Blaming Yourself for the Breakup?
Was the breakup my fault?
Probably not! If you were simply being yourself and the breakup occurred, it was nobody’s fault. It just happened. Your ex fell out of love, but more tangibly, your ex lost overall attraction. Nearly every time we mention the loss of attraction to a client, we are quickly reminded of how the physical component was “perfect, on fire, and like no other experience prior” – regardless of being ignored, dumped, ghosted and being told to please go away… The physical intimacy was amazing. We understand.
Shockingly to some, physical attraction, despite what you may or may not believe, does not encompass all the ingredients to sustain an entire relationship.
Physical intimacy is important and considered a vital organ, but like the liver, or kidney or brain, you still need other organs such as the heart in order to survive (As well as the ability to roll around euphorically, but how do you know the physical component was as good to your partner as it was to you? )
‘Well then if the breakup wasn’t my fault , and the physical part was amazing as far as I could tell, who’s fault was it?’
Let’s back up for a second. If you cheated, it was your fault.
If you were abusive, it was your fault.
But if you were just being you, it was not your fault, despite the loss of overall attraction.
For example, did you lose your job and your ex left you after a disaster such as a layoff? Then how could that be your fault? Was your ex bored of you based on unrealistic expectations and trolling for someone else on social media? Then how could it be your fault? Was your ex cheating on you without communicating issues in the relationship and without giving you an opportunity to discuss things? If you’re blaming yourself, don’t!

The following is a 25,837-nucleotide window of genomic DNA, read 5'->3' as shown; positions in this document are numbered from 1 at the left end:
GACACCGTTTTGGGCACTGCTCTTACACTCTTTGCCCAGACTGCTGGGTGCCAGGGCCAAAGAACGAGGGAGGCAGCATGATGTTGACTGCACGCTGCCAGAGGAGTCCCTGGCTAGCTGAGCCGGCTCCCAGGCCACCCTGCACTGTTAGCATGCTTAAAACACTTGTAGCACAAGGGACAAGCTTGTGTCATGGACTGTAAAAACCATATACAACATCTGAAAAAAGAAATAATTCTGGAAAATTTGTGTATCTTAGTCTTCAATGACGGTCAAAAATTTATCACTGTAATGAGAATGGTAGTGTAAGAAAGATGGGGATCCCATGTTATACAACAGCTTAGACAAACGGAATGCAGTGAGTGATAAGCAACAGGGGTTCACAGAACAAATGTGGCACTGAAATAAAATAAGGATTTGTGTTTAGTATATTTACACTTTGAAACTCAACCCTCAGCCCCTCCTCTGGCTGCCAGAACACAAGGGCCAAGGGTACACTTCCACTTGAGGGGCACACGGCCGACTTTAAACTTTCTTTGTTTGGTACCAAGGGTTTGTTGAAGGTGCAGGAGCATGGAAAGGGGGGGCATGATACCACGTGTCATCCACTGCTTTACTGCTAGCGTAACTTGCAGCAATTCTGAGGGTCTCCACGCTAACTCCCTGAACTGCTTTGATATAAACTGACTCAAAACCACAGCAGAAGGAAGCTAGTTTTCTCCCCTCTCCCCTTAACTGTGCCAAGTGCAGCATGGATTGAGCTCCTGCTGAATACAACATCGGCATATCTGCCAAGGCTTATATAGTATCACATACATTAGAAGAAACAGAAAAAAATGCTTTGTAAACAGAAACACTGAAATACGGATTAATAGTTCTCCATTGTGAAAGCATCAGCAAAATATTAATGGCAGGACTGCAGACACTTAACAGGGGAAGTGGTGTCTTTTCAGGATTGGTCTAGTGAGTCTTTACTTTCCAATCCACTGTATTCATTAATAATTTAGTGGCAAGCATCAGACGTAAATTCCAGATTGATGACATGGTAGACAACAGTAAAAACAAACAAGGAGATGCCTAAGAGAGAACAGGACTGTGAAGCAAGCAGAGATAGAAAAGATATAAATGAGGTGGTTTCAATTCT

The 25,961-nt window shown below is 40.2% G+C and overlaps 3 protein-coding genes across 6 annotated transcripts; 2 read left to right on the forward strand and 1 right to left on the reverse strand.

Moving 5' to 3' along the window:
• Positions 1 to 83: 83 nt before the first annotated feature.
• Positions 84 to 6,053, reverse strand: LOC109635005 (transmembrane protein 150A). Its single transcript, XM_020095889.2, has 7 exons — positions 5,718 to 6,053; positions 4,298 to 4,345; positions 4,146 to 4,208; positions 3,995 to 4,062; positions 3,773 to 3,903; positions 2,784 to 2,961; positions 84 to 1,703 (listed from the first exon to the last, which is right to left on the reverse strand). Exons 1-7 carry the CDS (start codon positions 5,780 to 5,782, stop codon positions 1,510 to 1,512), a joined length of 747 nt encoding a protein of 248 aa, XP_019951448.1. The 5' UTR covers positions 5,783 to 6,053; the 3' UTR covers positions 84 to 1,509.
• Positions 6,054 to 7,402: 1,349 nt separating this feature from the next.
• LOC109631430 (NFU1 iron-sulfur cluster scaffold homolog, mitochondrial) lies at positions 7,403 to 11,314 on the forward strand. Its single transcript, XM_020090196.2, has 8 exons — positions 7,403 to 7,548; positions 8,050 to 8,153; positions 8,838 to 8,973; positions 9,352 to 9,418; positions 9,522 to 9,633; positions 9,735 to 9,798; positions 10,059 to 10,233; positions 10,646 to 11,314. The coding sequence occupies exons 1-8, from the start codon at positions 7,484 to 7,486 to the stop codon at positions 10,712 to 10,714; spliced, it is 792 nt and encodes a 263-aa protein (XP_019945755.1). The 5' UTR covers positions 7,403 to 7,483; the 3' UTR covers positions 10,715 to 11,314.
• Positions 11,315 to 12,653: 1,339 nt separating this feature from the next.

None of these reasons are your fault per sé. However, did the overall attraction disappear regardless of the physical component? Absolutely. If the overall attraction was in tact as it existed at the beginning of the relationship, then the breakup would not have occurred. Did you or your situation contribute in the downgrading of overall attraction? Yes. Absolutely. This distinction is subtle, but important.
You or your situation absolutely played a role in the depletion of overall attraction if the attraction was once there. However, apologizing is not always necessary and can create further loss. The key is not blaming yourself. This self blame can often times manifest itself in the form of gratuitous apologizing, begging and pleading, which is treacherous.
The important component is to identify where the original attraction occurred and why the attraction depleted. If the leak in attraction happened based on a reason that is insurmountable and exists despite any efforts you make, then the reconciliation will not occur. However, if you can figure out where or what was unattractive to the point of causing the breakup then you can possibly remedy this situation by illustrating behavior that more similarly mirrors how things were during the strongest parts of the relationship when mutual attraction was at its peak.
Our biggest challenge as breakup coaches is to help you identify where and when the attraction was the strongest and then help devise a plan to illustrate to your ex how these traits are still existent. We need to get back to the baseline attraction point that existed during the relationship even though you are indeed broken up.
Sometimes getting an ex back is not easy and some relationships do not reconcile despite best efforts. However, a lot of breakups do culminate in reunions with the proper, delicate and strategic approach maybe the outward expressions of undying love after a breakup is creating harm and greater inequity based on the asymmetrical nature of your situation and only extinguishing any potential spark?